Level of care Home care can be adjusted to fit new needs as a senior ages. A home care agency could provide transportation and cooking help to an active senior as needed, or it could offer full-time care and companionship to someone who’s bedridden.
One-on-one interaction In-home care ensures your loved one has the entire attention of a visiting aide. In senior living communities, staff members must tend to multiple residents.
Can memory care be offered by home care providers?
While home care can’t provide the structural or design benefits of a memory care community, it can help seniors with Alzheimer’s or another type of dementia age in place.
Aging in place with dementia
With the assistance of home care aides, elderly people with early-stage cognitive decline may be capable of aging in their own homes or those of family members. For seniors with more advanced dementia, significant adjustments must be made to age at home:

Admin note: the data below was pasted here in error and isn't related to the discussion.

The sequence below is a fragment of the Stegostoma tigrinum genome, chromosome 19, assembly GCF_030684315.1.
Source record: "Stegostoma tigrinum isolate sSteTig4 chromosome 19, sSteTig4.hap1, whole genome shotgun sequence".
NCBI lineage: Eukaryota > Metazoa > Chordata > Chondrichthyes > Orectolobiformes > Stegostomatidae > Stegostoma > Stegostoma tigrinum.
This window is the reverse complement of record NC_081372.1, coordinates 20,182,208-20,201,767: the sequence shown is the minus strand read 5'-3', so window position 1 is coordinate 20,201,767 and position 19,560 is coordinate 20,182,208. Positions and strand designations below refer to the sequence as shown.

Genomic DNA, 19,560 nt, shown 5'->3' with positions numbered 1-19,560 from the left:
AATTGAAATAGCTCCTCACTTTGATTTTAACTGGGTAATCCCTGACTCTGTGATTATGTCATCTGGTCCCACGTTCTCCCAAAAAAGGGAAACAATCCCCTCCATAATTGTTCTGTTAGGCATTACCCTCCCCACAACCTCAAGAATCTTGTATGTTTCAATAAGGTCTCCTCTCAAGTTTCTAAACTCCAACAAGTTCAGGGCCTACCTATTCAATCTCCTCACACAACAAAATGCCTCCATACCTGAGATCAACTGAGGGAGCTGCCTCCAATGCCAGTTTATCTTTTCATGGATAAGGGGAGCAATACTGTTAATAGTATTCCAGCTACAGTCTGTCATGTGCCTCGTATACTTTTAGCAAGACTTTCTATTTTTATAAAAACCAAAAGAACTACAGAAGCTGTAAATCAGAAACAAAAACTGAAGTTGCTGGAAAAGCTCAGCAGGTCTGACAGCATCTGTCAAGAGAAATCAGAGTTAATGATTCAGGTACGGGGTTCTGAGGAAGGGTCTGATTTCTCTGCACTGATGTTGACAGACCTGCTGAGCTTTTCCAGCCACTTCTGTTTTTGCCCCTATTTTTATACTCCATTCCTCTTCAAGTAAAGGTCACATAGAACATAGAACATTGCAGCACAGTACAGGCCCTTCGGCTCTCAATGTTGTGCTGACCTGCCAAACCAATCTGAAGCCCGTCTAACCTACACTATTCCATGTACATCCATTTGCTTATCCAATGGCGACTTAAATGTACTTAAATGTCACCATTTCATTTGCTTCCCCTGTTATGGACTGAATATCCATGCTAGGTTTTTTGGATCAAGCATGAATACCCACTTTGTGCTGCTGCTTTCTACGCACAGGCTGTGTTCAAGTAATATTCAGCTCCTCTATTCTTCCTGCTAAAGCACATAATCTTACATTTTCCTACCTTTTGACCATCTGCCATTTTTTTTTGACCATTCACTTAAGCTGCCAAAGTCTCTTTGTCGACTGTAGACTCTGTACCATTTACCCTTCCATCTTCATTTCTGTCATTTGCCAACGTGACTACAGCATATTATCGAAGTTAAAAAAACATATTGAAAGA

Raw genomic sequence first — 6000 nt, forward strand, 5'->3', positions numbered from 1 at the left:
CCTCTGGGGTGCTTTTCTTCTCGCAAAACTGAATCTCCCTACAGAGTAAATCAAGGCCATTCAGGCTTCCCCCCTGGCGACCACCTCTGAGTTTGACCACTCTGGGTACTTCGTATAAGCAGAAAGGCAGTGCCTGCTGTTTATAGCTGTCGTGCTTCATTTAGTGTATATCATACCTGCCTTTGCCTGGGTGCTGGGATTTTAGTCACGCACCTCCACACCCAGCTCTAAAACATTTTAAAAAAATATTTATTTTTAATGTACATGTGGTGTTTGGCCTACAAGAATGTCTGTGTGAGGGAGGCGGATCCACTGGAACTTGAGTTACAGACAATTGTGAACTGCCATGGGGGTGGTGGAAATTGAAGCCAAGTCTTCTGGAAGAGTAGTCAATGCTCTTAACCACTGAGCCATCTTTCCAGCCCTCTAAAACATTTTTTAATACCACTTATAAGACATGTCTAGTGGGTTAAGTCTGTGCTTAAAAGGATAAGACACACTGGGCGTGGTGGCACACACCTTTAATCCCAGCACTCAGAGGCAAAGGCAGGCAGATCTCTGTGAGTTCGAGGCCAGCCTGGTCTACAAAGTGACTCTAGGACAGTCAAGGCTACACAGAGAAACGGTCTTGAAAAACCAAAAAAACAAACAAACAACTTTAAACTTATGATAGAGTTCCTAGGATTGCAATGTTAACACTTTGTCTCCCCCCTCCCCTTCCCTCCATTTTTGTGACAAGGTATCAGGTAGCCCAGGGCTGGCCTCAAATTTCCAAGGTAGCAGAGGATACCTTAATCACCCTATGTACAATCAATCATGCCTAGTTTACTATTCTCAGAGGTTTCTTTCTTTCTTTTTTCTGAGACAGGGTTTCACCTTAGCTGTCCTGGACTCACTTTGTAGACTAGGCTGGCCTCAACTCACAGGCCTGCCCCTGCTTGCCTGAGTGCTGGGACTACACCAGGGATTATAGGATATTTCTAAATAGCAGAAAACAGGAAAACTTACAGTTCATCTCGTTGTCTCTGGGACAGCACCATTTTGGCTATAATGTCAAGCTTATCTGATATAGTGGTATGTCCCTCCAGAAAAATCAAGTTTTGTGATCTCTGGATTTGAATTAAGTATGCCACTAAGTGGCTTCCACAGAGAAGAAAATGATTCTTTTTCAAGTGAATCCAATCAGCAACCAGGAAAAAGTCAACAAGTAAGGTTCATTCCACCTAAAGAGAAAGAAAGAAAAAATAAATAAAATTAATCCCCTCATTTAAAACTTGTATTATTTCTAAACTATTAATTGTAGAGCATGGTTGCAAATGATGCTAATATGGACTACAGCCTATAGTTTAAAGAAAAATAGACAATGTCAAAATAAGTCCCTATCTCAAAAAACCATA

Full-time supervision, or alarmed doors and windows, to prevent wandering
It’s vital to work with a home care agency familiar with dementia and Alzheimer’s care, even if your loved one is only experiencing early signs of dementia. The Alzheimer’s Association suggests taking these steps before selecting a home care provider:
Know your care needs Make a list of dementia symptoms, care needs, and how you expect them to be met.
Call first, then interview at home Once you have your list of needs, call to screen home care providers for dementia care experience. Interview your top prospects at home so they’re familiar with the space.